'WE WERE SPECIAL PEOPLE'





Jerry Beau is a national treasure, not only for his service to his country but also for his service to his fellow Marines and their families.

Beau, 89, served 24 years in the Marine Corps and has spent the last 52 years as the unpaid historian of the Marine Raiders Association, meticulously collecting service records and other information on 7,600 men who served with the elite Marine Raiders during World War II.

"We only have about 200 of the original Raiders left," he said in a recent interview.

Beau has filled 20 file drawers with muster rolls, discharge papers, obituaries and other documents on his fellow Raiders. His files are a gold mine of information for historians, the Raiders and their families.

A few years back, he sent Mrs. Dorothy Lockhart of Peoria, Ill., the war records of her late husband Jess, a Raider doctor in the South Pacific.

"Oh, my, he did a wonderful job," she said of Beau. "On a legal-sized piece of paper, the full front page and half of the back page, he had every place Jess was sent while he was in the Marines, every ship he was on and every landing he made. I was thrilled to death with what he did."

Beau began his own Marine career back in 1940, fresh out of Fond du Lac, Wis.

"They gave me a blanket and a railroad ticket and sent me to Parris Island, South Carolina," he said.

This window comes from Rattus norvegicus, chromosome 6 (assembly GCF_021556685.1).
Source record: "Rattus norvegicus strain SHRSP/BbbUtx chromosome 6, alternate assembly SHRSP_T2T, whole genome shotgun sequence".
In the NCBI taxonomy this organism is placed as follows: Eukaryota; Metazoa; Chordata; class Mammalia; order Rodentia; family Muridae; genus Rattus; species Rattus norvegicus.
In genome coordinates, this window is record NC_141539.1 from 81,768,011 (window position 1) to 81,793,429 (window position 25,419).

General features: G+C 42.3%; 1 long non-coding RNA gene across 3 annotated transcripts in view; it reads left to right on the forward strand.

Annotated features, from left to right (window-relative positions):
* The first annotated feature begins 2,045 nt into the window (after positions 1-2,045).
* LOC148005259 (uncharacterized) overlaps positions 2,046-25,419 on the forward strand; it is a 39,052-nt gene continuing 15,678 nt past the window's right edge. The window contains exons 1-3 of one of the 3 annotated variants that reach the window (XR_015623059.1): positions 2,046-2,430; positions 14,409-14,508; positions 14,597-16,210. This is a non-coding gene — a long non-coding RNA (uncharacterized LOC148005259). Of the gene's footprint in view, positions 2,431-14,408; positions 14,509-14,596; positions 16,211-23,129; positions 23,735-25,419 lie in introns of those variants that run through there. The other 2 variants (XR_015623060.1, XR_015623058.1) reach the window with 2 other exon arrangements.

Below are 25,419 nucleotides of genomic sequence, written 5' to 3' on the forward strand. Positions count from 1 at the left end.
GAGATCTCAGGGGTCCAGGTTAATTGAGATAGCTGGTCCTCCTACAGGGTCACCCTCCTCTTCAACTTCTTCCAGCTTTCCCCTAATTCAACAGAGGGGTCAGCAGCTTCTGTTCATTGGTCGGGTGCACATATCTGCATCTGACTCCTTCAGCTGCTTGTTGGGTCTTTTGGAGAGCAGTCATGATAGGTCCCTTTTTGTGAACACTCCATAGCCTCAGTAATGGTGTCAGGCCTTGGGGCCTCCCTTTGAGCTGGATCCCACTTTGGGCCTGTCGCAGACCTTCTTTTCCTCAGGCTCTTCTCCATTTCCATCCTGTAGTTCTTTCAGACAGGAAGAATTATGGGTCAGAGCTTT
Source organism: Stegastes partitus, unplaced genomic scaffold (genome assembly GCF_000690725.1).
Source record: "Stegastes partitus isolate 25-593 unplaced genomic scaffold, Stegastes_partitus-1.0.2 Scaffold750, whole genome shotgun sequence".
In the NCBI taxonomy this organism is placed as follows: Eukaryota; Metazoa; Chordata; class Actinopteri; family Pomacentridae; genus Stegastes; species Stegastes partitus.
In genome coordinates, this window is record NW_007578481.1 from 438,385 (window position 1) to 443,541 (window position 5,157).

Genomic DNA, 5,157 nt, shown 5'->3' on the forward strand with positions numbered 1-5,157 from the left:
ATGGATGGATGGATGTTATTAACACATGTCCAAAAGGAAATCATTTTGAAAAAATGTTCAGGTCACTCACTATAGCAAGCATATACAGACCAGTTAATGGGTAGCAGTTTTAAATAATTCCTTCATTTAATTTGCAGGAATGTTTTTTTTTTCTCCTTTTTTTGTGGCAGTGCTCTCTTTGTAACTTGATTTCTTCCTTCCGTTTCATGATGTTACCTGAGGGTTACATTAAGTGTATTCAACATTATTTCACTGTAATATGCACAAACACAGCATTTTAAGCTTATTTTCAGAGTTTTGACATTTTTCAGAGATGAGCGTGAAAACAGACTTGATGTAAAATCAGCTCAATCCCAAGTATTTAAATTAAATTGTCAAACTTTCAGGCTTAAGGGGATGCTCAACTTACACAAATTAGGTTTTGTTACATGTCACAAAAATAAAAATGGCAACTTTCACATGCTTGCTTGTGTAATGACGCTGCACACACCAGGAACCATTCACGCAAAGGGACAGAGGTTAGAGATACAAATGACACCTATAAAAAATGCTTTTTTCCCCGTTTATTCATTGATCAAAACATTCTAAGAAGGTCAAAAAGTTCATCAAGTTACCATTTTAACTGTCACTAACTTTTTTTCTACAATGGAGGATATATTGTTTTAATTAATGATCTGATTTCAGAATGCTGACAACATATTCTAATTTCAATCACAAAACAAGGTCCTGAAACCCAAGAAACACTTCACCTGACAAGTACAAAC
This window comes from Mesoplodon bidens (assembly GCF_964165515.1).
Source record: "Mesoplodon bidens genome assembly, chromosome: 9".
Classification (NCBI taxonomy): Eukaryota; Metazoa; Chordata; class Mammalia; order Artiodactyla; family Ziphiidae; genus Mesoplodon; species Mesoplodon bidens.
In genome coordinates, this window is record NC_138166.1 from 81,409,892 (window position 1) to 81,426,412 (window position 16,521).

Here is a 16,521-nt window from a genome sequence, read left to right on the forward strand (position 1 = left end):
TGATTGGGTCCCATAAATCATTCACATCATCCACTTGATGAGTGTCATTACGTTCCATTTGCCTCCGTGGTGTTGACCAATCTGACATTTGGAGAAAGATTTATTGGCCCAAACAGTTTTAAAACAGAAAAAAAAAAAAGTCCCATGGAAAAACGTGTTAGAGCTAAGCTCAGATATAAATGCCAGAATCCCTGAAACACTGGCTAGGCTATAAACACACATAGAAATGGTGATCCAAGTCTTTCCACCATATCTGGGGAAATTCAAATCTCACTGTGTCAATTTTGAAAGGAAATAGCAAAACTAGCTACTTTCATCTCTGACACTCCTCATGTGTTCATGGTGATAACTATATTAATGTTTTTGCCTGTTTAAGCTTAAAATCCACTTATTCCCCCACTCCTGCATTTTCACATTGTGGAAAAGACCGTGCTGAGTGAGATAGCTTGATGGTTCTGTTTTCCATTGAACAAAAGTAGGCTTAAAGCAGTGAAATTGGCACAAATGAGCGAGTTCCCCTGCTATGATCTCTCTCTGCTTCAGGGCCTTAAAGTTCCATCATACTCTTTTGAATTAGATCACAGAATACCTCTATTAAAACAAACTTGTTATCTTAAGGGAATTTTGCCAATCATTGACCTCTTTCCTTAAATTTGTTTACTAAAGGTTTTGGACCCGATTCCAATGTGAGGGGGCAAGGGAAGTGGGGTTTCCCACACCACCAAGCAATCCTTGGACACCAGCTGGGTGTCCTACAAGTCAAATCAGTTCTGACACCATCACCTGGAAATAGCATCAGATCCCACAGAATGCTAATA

He volunteered when the Raiders were formed in 1942 to operate behind Japanese lines and conduct guerilla-type operations.

"We were special people, you know what I mean?" he said.

He fought with the Raiders on Guadalcanal and Bougainville, but in 1944 the Raiders were deactivated and became the 4th Marines.

"The war was expanding so much," he said, "and they didn't need us little pin-prickers anymore, you know."

Beau retired from the Marines in 1964 but continued as a Raider historian, a duty he had assumed eight years earlier.

"Interesting work," he said. "That's all I work on nowadays besides mowing the lawn and whatnot. I'm widowed so I'm living alone at the moment."

He runs his low-tech operation out of the front room of his home in Boise, Idaho.



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